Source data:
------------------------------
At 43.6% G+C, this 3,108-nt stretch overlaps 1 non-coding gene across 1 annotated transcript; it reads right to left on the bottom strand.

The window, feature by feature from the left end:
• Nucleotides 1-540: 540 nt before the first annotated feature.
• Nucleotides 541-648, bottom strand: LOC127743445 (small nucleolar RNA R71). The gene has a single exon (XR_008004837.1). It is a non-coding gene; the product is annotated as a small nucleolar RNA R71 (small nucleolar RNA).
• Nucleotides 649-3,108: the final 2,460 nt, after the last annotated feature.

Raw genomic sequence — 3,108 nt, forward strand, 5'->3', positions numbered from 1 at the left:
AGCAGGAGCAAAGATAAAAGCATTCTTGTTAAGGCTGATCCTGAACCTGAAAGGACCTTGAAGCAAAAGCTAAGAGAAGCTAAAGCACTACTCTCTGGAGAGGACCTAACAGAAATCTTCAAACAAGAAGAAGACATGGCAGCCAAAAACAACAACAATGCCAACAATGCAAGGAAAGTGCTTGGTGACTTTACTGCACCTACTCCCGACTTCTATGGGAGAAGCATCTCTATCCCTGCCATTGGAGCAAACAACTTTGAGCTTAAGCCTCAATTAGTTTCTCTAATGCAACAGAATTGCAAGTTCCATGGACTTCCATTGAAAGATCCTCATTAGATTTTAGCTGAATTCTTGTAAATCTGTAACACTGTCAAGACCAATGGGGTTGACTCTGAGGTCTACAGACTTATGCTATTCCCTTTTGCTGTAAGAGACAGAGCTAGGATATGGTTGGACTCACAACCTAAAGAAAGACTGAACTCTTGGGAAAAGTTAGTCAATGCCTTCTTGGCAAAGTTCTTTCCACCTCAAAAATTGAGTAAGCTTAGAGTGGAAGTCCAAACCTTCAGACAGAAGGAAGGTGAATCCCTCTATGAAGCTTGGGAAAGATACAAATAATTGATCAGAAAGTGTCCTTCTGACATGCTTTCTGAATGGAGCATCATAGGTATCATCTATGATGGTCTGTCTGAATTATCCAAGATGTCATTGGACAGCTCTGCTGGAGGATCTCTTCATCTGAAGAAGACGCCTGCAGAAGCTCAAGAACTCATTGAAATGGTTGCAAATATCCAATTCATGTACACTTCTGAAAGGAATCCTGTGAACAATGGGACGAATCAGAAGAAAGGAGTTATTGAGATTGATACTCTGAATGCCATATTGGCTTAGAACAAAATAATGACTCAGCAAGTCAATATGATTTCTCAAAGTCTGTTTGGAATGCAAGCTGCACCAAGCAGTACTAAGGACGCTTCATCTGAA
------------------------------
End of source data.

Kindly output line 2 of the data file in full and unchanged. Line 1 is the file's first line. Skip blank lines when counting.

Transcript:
The window, feature by feature from the left end: